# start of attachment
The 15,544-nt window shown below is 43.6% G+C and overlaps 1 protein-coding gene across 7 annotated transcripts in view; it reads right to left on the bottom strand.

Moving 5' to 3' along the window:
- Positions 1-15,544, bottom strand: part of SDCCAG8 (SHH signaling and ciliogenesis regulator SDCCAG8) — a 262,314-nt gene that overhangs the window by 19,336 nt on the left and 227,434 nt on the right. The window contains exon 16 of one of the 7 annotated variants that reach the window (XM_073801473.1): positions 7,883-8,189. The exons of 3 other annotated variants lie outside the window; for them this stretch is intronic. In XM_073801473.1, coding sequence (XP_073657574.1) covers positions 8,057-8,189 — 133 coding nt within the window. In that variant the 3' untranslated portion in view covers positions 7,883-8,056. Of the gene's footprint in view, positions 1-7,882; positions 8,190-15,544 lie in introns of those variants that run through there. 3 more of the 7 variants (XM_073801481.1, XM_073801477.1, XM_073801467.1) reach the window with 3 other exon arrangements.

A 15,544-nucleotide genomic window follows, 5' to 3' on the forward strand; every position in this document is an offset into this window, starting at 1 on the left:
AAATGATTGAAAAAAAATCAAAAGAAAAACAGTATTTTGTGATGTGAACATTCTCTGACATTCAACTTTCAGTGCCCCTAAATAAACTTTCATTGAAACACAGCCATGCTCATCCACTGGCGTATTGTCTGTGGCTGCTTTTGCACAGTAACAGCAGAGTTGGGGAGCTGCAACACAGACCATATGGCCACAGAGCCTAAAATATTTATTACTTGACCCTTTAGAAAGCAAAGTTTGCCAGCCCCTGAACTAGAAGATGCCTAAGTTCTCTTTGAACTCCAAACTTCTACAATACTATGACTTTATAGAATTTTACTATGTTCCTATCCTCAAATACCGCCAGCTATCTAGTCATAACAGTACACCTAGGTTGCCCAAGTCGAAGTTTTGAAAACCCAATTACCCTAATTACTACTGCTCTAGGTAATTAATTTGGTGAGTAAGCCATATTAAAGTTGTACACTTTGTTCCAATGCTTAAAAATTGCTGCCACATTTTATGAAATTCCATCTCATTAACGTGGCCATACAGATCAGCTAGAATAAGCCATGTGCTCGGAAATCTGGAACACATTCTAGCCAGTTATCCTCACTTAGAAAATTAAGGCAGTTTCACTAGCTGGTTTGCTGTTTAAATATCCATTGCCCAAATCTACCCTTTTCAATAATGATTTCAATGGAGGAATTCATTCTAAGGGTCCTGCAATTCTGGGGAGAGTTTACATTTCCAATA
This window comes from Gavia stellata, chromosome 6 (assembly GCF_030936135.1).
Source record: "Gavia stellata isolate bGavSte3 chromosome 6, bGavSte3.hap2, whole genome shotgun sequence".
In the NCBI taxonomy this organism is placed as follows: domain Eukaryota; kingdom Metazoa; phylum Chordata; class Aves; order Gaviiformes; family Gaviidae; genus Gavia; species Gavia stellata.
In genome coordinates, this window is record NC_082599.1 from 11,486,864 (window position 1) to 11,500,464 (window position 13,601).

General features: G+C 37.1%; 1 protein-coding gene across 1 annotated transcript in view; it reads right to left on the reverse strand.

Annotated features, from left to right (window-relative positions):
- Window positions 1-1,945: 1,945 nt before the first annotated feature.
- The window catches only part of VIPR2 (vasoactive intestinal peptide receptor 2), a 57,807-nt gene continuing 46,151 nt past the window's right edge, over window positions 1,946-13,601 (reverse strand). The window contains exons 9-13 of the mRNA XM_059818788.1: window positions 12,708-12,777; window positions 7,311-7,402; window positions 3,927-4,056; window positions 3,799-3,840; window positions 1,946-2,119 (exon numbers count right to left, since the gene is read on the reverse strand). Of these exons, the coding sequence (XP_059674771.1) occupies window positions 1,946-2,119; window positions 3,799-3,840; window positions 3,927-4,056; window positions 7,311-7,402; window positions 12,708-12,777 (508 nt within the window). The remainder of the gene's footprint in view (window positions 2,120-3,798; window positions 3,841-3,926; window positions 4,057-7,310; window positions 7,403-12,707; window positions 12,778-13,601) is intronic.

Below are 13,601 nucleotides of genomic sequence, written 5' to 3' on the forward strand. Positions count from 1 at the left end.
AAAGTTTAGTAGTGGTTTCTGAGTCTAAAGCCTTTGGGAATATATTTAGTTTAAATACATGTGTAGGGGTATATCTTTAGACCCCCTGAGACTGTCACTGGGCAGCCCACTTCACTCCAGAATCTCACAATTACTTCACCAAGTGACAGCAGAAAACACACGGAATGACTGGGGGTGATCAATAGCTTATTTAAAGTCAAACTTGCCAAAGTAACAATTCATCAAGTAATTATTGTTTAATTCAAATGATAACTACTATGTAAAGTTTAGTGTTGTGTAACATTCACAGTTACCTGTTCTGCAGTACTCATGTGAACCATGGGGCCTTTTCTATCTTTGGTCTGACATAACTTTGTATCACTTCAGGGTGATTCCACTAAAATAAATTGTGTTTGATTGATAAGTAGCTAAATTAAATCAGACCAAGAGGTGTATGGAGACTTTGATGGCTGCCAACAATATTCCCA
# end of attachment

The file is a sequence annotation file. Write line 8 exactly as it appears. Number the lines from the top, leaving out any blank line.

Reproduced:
In the NCBI taxonomy this organism is placed as follows: domain Eukaryota; kingdom Metazoa; phylum Chordata; class Aves; order Gaviiformes; family Gaviidae; genus Gavia; species Gavia stellata.